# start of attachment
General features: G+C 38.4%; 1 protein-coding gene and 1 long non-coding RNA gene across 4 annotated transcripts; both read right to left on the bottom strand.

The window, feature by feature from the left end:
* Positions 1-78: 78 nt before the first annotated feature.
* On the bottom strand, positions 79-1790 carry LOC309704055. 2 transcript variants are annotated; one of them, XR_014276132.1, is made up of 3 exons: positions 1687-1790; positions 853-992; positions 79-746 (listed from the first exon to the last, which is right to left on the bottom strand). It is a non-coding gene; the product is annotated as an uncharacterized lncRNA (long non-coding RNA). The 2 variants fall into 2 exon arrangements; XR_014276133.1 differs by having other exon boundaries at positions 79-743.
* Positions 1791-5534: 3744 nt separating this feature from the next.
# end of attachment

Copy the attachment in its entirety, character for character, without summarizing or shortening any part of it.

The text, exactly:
General features: G+C 38.4%; 1 protein-coding gene and 1 long non-coding RNA gene across 4 annotated transcripts; both read right to left on the bottom strand.

The window, feature by feature from the left end:
* Positions 1-78: 78 nt before the first annotated feature.
* On the bottom strand, positions 79-1790 carry LOC309704055. 2 transcript variants are annotated; one of them, XR_014276132.1, is made up of 3 exons: positions 1687-1790; positions 853-992; positions 79-746 (listed from the first exon to the last, which is right to left on the bottom strand). It is a non-coding gene; the product is annotated as an uncharacterized lncRNA (long non-coding RNA). The 2 variants fall into 2 exon arrangements; XR_014276133.1 differs by having other exon boundaries at positions 79-743.
* Positions 1791-5534: 3744 nt separating this feature from the next.